'Blindsight': The Heart Shows Climbers the Way

By Desson Thomson
Washington Post Staff Writer
Friday, March 14, 2008

What can you see from the top of Mount Everest when you're blind?

That's one of many paradoxes swirling like mountain mist around "Blindsight," Lucy Walker's moving, thought-provoking documentary, which follows six Tibetan boys and girls on a three-week trek to Lhakpa Ri, the north peak of Everest.

Accompanied by a team of professional climbers, as well as their schoolteacher/den mother, these blind boys and girls -- with names that translate to "Lucky," "One Hundred Thousand Beautiful Lakes" and "Little Moon" -- hardly seem ready for the arduous climb.

"Blindsight," however, is more than a feel-good movie about "special people" built around the kind of tear-jerking finale we'd normally associate with a Disney drama. The issues enter the realm of the transcendental. Born in a culture that believes the blind are possessed by demons or paying for sins of a previous existence, these teenagers are seeking something more powerful than flag-waving victory. They are discovering -- and demonstrating -- their own spiritual value.

"We are blind," says one of the children in halting English. "But our hearts are not blind."

What amounts to a moral journey for the children is an all-out, philosophical debate for their chaperons, blind professional mountaineer Erik Weihenmayer and educator Sabriye Tenberken, who is also blind. No sooner has the expedition struck its first base camp than the two begin a running, occasionally heated debate about the true merits of the expedition. As patience and tempers shorten in the increasingly rarefied atmosphere, they think about climbing in ways neither has considered.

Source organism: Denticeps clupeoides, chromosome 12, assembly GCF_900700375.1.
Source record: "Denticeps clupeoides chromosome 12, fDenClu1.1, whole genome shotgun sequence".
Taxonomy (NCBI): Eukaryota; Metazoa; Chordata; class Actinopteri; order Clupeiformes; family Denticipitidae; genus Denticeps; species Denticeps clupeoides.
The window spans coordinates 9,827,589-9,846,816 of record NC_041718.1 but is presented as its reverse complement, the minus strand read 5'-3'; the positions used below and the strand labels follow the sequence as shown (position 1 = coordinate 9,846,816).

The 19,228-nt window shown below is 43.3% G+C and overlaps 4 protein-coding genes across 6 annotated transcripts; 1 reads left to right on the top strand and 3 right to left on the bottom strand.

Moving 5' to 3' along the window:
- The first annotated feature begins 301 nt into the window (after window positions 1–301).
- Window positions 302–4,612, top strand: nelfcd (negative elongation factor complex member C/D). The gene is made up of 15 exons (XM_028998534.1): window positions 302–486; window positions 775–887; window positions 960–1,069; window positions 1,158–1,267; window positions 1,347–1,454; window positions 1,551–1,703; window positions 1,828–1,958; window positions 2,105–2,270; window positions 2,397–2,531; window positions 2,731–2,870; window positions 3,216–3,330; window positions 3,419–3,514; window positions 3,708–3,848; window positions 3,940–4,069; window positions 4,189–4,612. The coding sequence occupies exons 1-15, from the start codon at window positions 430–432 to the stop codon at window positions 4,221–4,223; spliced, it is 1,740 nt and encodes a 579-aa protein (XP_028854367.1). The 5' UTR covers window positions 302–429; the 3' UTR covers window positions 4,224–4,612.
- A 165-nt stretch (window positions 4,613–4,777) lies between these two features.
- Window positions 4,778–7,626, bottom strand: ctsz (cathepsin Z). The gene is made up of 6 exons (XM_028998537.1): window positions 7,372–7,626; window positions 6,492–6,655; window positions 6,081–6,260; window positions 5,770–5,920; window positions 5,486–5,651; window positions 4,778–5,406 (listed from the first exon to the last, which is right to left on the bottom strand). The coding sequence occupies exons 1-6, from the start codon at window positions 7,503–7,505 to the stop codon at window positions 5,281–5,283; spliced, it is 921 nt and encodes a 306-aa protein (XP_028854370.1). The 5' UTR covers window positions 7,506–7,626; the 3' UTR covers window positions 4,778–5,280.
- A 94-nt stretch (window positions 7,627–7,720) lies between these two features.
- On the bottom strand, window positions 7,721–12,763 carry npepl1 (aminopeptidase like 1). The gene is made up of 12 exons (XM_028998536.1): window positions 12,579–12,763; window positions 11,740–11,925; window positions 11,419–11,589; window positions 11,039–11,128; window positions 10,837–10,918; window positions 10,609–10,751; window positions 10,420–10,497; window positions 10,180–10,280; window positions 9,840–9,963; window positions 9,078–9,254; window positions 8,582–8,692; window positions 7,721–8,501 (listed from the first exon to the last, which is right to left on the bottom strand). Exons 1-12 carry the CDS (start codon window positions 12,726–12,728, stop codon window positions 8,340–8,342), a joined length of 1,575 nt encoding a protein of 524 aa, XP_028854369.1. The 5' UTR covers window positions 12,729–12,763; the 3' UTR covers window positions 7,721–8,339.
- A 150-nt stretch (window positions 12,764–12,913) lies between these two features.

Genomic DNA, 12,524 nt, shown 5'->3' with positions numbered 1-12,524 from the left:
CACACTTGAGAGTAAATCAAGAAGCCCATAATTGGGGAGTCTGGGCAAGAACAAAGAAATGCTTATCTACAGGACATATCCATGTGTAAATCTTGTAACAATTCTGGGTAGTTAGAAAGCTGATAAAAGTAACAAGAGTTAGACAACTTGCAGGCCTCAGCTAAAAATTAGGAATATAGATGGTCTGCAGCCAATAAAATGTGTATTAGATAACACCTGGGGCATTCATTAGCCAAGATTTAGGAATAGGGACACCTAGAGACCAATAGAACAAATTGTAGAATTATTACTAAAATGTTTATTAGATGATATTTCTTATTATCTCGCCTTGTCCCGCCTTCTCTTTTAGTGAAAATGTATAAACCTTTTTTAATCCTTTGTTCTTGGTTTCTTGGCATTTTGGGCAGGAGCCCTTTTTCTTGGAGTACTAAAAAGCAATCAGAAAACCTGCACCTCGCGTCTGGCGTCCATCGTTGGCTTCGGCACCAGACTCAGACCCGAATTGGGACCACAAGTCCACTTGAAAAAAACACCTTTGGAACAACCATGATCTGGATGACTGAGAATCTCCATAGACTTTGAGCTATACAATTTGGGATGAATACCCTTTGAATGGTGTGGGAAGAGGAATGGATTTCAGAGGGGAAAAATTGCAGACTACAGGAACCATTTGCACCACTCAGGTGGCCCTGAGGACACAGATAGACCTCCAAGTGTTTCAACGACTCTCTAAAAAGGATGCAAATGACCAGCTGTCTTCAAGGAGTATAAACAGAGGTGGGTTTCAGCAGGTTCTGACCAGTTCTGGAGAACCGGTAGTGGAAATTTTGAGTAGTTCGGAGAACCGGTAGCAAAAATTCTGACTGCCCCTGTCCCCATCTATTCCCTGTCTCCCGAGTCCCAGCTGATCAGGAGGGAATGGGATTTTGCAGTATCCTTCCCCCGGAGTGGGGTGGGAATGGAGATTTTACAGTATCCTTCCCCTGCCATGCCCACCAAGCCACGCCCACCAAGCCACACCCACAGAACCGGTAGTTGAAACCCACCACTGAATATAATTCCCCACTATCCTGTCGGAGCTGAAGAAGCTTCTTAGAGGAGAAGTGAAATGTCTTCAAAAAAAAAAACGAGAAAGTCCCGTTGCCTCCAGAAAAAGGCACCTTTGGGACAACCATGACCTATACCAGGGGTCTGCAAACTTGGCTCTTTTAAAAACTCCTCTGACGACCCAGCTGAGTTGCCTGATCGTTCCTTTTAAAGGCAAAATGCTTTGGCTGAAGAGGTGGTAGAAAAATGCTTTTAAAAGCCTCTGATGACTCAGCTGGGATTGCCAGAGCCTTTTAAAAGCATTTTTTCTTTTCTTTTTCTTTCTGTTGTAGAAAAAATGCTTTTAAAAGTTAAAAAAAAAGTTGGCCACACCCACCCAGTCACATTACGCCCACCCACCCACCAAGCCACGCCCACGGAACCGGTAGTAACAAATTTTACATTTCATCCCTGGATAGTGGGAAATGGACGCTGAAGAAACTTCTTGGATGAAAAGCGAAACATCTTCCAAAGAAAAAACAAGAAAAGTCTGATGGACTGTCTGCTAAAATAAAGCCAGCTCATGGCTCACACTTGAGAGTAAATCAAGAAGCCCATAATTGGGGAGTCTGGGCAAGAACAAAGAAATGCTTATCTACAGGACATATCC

So do we.

Weihenmayer, the embodiment of macho spirit, was the first blind person to reach the Everest summit. He has climbed the highest peaks on every continent. For him, this is about giving the kids confidence that they can do the impossible. And that they can, on a dare or a whim, traverse crevasses with deadly drops that they can only imagine.

Tenberken, a 40-ish German, founded the children's school for the blind at Lhasa, and she has a different perspective. If the kids do reach Lhakpa Ri's 23,000-foot summit, she says, that would be wonderful. But it's not everything. Fulfillment amounts to group unity and finding pleasure in smaller things -- the ringing bells of the yaks that carry their bags, for instance.

Weihenmayer and Tenberken are both right but she clearly has the edge. We see the joy of companionship during a day's climb when the youthful mountaineers burst into a rendition of the Turtles' "Happy Together," as if they were part of a Tibetan, real-life version of "The Sound of Music." And we witness the way they process reality, too, as they relive the day's events at the campsite, full of spirit, jokes and laughter. For them, experience is measured in the memories shared with friends. And that, we understand, is a clue to the meaning of "blindsight" -- the telling difference between sight and vision.

Blindsight (104 minutes, at area theaters) is rated PG and contains mild profanity.

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